When I took out the badly running V8 from the Rover P6 3500 I looked at the cost of overhauling and upgrading and decided it would be cheaper to swap it for a later fuel-injected Range Rover motor. A bit of online research showed I could go up to a 4.6 for only a couple of hundred pounds. Double the power and better economy... why wouldn’t you?
So I bought a mid ’90s GEMS 4.6 online, apparently in good working order with lower miles than the P6 for just £325 delivered. All I’d need to do is swap the SD1 viscous fan front plate from the P6 engine, and some suggested the sump would need to be swapped to clear the front crossmember. The only big decision was whether to fit the old SU carburettors (cheap), go for big performance carbs (less cheap) or find an ECU to manage the engine (expensive but the best result), which after more research I did.
However, as it was all coming together I chanced upon the fact that the 4.6 would shred my gearbox and diff. The Australian builds I’d been looking at online already had tougher components from the factory. This is a very big spanner in the works, and will take more head scratching
Back to the drawing board and I’d really like to use the car this year so as a less slow fix I ordered a performance cam, new lifters, timing parts and gaskets and set about stripping the 3.5 V8. Hopefully this will have it up and running while I find parts to do the 4.6 conversion later, and I’ll still have a nice 3.5 to borrow for any other projects. I built a dolly to move my 2-litre engine when it was out, but under the V8 with attached gearbox the castors broke, so I bought some heavier-duty ones and smaller second cart to support the box, meaning I can roll it out to work around it and tuck it back under the bench when I’m done.
It came apart easily enough, and I’m carefully keeping all the parts in order with plenty of cardboard and scribbling. I’m currently stuck on the front plate, aside from one broken stud on the water pump and have taken out all the bolts I can find, even the ones hidden underneath, but will it move? Nope, it may as well be welded in place - any suggestions to budge it will be gratefully received!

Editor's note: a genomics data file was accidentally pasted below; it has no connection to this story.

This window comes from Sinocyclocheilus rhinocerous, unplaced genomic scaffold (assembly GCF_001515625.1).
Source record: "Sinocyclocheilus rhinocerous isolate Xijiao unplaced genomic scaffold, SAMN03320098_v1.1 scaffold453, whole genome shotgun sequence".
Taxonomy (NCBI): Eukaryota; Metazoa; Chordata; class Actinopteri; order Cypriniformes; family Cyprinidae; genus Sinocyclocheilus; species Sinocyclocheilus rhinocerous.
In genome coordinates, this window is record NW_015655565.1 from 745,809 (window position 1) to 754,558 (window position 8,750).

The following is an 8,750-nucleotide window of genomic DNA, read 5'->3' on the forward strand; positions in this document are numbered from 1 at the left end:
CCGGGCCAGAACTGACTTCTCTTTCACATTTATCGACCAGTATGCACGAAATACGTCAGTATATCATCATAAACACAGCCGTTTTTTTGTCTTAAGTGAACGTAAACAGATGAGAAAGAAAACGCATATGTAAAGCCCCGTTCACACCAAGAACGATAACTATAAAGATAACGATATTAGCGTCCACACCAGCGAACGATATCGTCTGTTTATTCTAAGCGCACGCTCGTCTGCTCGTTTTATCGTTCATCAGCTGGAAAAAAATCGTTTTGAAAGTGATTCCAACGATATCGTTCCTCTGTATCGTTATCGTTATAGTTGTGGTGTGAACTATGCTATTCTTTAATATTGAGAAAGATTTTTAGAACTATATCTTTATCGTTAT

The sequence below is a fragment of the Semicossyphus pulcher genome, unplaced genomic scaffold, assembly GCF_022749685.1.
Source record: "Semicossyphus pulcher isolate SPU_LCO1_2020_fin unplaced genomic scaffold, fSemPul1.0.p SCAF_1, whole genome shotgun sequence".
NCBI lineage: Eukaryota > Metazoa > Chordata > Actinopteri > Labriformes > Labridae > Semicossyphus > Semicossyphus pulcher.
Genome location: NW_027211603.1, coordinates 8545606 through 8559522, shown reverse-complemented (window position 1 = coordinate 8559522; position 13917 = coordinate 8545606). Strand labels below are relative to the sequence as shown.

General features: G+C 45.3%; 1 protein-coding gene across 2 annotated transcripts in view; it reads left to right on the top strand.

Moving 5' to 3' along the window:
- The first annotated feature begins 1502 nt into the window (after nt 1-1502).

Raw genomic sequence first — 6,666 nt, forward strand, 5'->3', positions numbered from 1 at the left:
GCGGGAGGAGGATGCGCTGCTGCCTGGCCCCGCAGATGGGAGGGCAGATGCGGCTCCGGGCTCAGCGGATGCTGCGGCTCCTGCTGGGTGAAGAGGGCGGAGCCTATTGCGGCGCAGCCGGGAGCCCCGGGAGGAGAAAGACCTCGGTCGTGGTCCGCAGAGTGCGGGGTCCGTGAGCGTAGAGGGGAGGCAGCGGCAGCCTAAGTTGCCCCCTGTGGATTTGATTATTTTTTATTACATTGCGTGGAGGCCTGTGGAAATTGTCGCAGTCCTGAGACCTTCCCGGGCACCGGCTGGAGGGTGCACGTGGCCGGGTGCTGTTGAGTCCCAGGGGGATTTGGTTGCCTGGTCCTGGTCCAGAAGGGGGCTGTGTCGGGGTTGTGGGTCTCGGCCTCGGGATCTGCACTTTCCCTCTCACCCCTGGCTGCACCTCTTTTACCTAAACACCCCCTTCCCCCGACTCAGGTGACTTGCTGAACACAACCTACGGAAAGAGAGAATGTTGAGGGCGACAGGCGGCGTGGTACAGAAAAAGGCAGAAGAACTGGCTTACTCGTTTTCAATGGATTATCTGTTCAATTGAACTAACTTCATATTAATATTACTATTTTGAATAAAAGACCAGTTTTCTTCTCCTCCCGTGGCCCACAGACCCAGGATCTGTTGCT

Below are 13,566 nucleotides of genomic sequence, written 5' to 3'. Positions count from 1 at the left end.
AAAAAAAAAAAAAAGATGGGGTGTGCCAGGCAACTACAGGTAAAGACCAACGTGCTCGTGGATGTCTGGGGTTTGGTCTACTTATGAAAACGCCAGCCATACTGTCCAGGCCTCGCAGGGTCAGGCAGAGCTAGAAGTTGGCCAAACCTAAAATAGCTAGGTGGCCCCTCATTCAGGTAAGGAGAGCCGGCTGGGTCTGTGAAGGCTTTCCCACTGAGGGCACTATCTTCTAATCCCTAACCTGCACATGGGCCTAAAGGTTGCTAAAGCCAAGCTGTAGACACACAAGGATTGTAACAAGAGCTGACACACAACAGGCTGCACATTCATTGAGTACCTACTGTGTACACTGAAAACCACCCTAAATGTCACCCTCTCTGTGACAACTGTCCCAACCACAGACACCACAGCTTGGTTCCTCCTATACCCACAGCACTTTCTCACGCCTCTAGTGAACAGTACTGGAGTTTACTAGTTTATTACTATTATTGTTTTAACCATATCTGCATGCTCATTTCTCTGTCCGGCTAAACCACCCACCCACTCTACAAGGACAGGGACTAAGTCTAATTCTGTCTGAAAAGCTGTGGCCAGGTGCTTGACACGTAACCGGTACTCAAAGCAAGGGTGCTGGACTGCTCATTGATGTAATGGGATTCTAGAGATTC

As winter approached I realised the Rover Tomcat was the only one of my cars not under any cover and as it’s currently rot-free, apart from a couple of bubbles starting on the arch corners, I want to keep it in good shape so before the weather turned too wet and frosty I called up Hamilton Classic to get a breathable outdoor cover.
I’ve used one of their thick multi-layered Moltex covers before and been impressed with it so wanted the same again to protect the 220. It turns out the car is surprisingly large as it’s based on a family saloon platform and quite tall with its spoiler so I had to go for quite a large cover.
I gave the car a really good wash, wax and polish, drying it off with Hamilton’s Absorber chamois to get the damp out of the car before winter. As I and others owners on the Tomcat forum had noticed these cars seem to get very damp inside over winter, so I put in a moisture trap to collect condensation and keep the damp at bay.
As it was all coming together I chanced upon the fact that the 4.6 would shred my gearbox and diff
P6’s original engine is out but planned 4.6 conversion has hit a snag.
Cardboard has been used to organise parts from the 3.5.
Replacement valvegear has already been purchased.
Saloon-based Rover 220 coupe required a larger than expected cover.